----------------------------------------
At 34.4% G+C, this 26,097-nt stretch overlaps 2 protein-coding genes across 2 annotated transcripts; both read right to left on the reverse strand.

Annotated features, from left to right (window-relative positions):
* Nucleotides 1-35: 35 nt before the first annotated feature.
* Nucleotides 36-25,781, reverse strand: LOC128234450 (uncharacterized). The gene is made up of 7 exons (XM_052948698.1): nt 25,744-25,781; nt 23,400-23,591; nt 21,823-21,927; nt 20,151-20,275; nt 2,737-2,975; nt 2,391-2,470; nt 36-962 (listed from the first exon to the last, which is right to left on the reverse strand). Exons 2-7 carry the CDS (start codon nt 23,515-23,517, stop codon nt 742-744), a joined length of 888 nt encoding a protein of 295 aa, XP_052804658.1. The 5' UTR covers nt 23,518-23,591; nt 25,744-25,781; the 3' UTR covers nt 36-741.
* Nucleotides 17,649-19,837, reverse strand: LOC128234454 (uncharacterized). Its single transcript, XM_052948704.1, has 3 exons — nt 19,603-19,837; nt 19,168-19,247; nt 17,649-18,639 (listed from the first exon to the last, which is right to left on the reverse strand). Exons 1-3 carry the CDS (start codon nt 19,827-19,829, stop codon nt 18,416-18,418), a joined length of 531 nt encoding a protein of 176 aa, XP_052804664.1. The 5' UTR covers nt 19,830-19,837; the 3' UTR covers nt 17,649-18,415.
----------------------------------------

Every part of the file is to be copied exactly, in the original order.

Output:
At 34.4% G+C, this 26,097-nt stretch overlaps 2 protein-coding genes across 2 annotated transcripts; both read right to left on the reverse strand.

Annotated features, from left to right (window-relative positions):
* Nucleotides 1-35: 35 nt before the first annotated feature.
* Nucleotides 36-25,781, reverse strand: LOC128234450 (uncharacterized). The gene is made up of 7 exons (XM_052948698.1): nt 25,744-25,781; nt 23,400-23,591; nt 21,823-21,927; nt 20,151-20,275; nt 2,737-2,975; nt 2,391-2,470; nt 36-962 (listed from the first exon to the last, which is right to left on the reverse strand). Exons 2-7 carry the CDS (start codon nt 23,515-23,517, stop codon nt 742-744), a joined length of 888 nt encoding a protein of 295 aa, XP_052804658.1. The 5' UTR covers nt 23,518-23,591; nt 25,744-25,781; the 3' UTR covers nt 36-741.
* Nucleotides 17,649-19,837, reverse strand: LOC128234454 (uncharacterized). Its single transcript, XM_052948704.1, has 3 exons — nt 19,603-19,837; nt 19,168-19,247; nt 17,649-18,639 (listed from the first exon to the last, which is right to left on the reverse strand). Exons 1-3 carry the CDS (start codon nt 19,827-19,829, stop codon nt 18,416-18,418), a joined length of 531 nt encoding a protein of 176 aa, XP_052804664.1. The 5' UTR covers nt 19,830-19,837; the 3' UTR covers nt 17,649-18,415.